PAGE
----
3) I don’t know your name. And I don’t ever wish to know it. I dread seeing you ever again in my life. Not because I’m scared of you. But because I don’t know whether you’ll survive if you cross my path again. You are the lowest form of being on earth, I pity your existence. I wonder how you can look yourself in the mirror without wanting to kill yourself with shame. I presume it’s not difficult for you, because you obviously lack a conscience, and repentance is something one doesn’t expect from your kind. You probably will have a long life, a long marriage to an unsuspecting wife, and maybe you even have kids, and I wonder whether you lust after your own daughter even!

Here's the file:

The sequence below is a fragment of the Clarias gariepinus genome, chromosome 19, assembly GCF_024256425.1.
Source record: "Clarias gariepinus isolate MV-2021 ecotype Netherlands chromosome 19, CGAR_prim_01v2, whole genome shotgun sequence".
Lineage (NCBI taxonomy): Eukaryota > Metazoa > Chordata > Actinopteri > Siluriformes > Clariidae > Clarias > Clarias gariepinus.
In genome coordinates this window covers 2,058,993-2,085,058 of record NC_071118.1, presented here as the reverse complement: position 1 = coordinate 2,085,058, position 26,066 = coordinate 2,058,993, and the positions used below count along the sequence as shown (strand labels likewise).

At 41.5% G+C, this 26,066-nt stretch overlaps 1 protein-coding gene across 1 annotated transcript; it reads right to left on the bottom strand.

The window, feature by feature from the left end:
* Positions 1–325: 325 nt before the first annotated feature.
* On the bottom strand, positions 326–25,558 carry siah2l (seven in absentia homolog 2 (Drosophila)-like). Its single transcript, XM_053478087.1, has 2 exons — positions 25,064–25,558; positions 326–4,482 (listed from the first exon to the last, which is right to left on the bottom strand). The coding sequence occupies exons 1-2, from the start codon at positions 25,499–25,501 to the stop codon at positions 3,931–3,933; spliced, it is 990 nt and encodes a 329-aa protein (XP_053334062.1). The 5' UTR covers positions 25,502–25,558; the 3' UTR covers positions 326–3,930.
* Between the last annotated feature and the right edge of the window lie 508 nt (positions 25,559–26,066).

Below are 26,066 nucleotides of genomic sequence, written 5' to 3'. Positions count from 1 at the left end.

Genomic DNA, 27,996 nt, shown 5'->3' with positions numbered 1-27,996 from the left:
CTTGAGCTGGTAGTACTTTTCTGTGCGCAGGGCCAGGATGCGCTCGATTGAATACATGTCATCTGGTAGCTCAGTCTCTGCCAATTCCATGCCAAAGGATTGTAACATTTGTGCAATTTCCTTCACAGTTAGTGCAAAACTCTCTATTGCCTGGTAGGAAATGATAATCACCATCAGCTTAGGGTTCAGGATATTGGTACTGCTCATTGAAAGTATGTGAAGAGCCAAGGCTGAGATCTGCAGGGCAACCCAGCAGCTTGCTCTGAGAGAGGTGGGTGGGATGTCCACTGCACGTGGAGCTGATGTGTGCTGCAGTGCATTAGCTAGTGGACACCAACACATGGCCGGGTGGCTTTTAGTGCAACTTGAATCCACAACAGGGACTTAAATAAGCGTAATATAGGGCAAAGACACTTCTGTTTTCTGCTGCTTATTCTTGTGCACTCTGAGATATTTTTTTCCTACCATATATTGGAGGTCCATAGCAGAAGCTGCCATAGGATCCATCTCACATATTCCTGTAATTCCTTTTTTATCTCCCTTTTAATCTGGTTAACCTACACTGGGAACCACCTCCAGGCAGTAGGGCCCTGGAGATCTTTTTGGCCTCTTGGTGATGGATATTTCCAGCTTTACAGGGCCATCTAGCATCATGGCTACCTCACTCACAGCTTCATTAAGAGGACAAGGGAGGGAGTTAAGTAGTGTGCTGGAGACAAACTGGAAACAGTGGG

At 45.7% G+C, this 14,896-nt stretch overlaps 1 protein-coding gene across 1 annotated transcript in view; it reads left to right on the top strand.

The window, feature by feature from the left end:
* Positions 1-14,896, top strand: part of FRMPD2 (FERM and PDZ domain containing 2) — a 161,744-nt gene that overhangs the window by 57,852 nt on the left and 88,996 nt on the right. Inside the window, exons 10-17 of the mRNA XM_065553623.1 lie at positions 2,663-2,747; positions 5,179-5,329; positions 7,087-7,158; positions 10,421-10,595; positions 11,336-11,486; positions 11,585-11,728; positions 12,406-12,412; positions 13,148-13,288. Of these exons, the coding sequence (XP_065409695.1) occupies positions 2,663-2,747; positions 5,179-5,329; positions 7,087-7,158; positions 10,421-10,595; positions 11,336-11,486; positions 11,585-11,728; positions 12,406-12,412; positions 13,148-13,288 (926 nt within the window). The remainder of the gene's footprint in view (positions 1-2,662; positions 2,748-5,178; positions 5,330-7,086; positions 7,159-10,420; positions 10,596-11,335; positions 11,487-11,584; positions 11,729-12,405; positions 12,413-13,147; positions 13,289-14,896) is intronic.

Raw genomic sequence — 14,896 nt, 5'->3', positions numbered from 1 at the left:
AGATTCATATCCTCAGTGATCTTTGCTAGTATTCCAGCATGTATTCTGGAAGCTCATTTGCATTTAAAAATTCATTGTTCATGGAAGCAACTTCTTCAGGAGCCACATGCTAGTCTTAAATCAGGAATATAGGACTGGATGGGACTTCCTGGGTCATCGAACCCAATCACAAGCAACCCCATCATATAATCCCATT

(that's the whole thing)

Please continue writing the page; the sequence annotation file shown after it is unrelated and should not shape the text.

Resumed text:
4) Thanks for introducing me to the world of books. That’s the best gift I’ve ever received.

5) I take your presence in my life for granted. And it’s such a comfort. Eleven years of friendship. No matter where life takes us, the bond we share will grow stronger each day. It’s one of the few things I can be sure of in life.